Dead Man’s Burden (written and directed by Jared Moshe) was one of my favorite films from this year’s New Orleans Film Festival. It’s an excellent Western—beautifully filmed, tightly constructed, simple and big at the same time thematically, and ambiguous and brutal morally. The film intrigued me in the first thirty seconds, with an opening tableau of a pretty young woman shooting a man off his horse. It hooked me when she followed it up with a killshot at close range…with the same rifle.
The film follows Wade McCurry, estranged from his family and presumed dead by all of them, as he returns to the family’s New Mexico homestead after receiving a cryptic letter from his now-dead father. Wade reunites with his little sister while butting heads with her new husband. A representative from a large mining company is seeking to buy them out, and the only person who seems to regret Wade’s father’s death is the crazy old man across the valley.
Love, trust, suspicion, betrayal, murder…all the elements you need for a good Western. I can’t even call the story a revenge story, because it’s not; it’s about the lengths humans will go to to save what they love or to save themselves.
The film is a slow burn, but it’s pretty fat-free. Every scene was well placed and necessary–I can’t think of anything that could have been cut to make this film any tighter. The content editing was spot on, getting only what was necessary to tell the story with maximum punch, where any addition or subtraction would mean diminishment. The acting was also great (which is always worth noting with an independent film).
I cannot stress enough how lovely this film is, visually speaking. The wide vistas of the American West are certainly showcased, but so are some of the less obvious natural beauties such as a yellow cottonwood forest. The sequence that takes place in it lingers in my mind because the light filtering through the leaves was just so dreamlike—it captured on film a setting I have experienced but never been able to capture with my camera.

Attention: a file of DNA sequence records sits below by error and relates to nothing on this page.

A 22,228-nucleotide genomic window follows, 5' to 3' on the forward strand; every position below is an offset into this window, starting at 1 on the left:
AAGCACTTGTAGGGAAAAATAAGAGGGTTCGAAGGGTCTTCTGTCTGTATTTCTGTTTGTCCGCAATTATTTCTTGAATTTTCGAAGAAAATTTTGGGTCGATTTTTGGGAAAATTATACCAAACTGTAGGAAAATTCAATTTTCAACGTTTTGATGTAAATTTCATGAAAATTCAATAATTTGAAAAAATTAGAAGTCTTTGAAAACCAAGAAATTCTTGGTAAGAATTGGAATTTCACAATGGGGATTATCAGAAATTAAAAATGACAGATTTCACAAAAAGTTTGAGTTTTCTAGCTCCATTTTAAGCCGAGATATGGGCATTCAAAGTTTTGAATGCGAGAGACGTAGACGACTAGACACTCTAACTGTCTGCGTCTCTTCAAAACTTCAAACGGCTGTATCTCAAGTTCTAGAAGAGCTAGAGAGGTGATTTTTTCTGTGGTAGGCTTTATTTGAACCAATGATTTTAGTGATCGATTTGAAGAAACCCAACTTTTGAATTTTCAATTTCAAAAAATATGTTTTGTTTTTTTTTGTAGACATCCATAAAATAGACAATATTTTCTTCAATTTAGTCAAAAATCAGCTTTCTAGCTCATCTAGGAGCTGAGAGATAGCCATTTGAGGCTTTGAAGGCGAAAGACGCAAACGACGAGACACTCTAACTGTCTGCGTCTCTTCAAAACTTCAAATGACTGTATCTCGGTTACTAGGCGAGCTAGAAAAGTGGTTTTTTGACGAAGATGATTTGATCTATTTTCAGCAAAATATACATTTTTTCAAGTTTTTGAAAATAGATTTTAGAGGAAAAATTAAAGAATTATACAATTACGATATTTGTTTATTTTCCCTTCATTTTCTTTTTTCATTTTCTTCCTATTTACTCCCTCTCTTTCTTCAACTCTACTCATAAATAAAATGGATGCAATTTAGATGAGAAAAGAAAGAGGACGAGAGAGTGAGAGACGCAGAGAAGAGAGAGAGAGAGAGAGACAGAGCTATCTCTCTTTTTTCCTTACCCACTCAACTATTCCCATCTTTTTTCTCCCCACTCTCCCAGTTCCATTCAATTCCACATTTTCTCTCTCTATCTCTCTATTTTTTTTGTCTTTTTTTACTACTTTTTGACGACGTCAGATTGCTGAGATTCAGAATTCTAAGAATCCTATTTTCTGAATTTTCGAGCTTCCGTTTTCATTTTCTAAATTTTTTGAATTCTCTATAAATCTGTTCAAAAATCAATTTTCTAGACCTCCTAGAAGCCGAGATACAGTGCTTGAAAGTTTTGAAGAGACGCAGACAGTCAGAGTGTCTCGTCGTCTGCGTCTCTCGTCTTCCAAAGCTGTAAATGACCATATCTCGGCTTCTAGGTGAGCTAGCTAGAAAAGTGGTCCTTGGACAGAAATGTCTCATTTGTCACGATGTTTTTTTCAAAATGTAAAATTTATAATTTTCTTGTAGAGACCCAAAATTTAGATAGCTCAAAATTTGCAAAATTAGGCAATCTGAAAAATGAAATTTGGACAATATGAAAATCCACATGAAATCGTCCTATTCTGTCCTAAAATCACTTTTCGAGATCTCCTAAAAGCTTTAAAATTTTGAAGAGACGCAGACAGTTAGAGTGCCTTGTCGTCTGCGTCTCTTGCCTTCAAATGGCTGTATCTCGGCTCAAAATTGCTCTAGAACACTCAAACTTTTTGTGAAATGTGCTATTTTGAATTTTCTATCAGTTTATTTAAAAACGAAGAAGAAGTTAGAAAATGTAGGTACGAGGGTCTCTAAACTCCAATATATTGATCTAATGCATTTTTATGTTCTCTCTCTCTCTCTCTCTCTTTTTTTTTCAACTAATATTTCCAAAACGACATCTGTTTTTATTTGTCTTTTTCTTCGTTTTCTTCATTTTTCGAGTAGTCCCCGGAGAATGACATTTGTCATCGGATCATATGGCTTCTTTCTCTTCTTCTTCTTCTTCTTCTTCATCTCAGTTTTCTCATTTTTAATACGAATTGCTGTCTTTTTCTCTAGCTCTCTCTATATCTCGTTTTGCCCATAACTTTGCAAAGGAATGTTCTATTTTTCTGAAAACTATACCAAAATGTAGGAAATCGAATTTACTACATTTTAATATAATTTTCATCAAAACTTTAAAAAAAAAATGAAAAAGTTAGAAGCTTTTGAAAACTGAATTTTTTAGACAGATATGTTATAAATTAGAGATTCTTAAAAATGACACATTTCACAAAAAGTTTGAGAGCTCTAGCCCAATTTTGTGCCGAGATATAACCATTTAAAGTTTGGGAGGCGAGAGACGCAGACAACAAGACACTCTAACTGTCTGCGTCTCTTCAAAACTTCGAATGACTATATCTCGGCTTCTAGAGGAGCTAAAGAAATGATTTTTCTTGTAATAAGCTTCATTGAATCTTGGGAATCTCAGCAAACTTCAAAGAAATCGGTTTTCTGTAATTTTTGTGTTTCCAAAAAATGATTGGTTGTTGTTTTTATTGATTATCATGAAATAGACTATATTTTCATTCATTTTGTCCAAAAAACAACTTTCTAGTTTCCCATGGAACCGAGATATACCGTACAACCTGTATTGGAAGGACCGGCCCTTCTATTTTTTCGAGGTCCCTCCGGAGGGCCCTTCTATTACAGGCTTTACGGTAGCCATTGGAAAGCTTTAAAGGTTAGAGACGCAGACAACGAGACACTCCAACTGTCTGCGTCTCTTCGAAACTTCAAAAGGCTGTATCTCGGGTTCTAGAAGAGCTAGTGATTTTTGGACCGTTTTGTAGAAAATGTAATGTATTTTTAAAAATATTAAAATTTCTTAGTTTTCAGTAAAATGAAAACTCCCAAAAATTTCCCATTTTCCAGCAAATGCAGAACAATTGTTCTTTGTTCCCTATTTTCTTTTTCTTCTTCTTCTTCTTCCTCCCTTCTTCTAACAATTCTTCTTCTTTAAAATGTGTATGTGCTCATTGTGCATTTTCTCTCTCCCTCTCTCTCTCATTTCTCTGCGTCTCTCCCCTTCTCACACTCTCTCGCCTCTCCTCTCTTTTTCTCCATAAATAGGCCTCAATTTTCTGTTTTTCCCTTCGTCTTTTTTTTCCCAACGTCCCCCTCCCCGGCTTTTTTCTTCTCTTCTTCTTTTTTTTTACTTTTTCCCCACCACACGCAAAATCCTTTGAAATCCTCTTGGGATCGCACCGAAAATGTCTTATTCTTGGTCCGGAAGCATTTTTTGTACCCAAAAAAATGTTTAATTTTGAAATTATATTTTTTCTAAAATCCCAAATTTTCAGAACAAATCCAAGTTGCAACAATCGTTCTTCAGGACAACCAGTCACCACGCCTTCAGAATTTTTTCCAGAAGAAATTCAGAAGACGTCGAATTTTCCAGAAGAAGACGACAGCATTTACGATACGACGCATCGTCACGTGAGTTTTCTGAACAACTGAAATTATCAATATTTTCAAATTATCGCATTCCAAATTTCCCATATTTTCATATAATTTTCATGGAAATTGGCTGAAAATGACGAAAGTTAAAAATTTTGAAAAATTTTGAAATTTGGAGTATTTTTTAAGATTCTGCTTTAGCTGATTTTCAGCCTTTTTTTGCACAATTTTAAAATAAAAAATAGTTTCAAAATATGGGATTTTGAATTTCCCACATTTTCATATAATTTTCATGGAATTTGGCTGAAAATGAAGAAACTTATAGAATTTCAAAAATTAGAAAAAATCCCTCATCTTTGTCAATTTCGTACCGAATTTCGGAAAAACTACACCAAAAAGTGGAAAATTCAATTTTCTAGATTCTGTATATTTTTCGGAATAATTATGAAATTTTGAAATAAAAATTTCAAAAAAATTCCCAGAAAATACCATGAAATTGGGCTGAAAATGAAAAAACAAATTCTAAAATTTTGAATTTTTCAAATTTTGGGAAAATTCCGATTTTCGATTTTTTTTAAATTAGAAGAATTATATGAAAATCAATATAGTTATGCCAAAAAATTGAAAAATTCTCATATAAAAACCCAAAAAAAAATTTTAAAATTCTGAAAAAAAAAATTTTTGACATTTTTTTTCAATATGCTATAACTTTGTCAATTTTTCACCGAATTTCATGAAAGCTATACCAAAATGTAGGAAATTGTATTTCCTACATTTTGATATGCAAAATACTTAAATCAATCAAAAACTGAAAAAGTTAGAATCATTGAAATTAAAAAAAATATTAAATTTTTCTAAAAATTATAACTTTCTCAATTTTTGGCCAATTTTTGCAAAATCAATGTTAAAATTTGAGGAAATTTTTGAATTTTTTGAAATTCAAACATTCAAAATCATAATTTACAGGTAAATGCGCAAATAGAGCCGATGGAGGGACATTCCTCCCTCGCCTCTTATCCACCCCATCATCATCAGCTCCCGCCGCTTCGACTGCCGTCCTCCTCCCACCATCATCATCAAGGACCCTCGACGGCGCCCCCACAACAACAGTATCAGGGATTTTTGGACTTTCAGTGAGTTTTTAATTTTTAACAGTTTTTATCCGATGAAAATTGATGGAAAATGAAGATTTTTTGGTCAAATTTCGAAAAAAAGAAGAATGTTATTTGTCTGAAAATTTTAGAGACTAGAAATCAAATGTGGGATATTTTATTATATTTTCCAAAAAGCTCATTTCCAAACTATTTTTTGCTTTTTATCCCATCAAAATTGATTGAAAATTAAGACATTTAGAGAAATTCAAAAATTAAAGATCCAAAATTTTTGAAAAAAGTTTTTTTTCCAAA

Barlow Jacobs, who played Wade, attended the screening I went to and gave a quick question and answer session afterward. He shared that the movie had been filmed in 18 days, because they were shooting on celluloid film rather than digital. This meant, he told us, that they didn’t always have time for multiple takes—either they had to get it right in one, or they were unable to play with alternative ideas because the first one was good enough and they didn’t have film to squander on variations. I asked why the director chose to use film, and he said it was specifically to capture a visual look that digital just doesn’t have. “Even film’s like The Proposition” (which I adore, so he got big points with me for referencing it) “have a certain flatness to them, because that’s how digital shoots.”
Dead Man’s Burden has been picked up for distribution, so hopefully sometime in late winter or spring it will be hitting a theater near you. If you like Westerns or have a celluloid fetish, this film is not to be missed. It will satisfy both cravings.
Full disclosure: I am one of the initial screeners for the NOFF. I do not judge the films in competition, but I do help recommend the films that play. I may or may not have screened the films reviewed in the segment prior to their selection by the festival committee.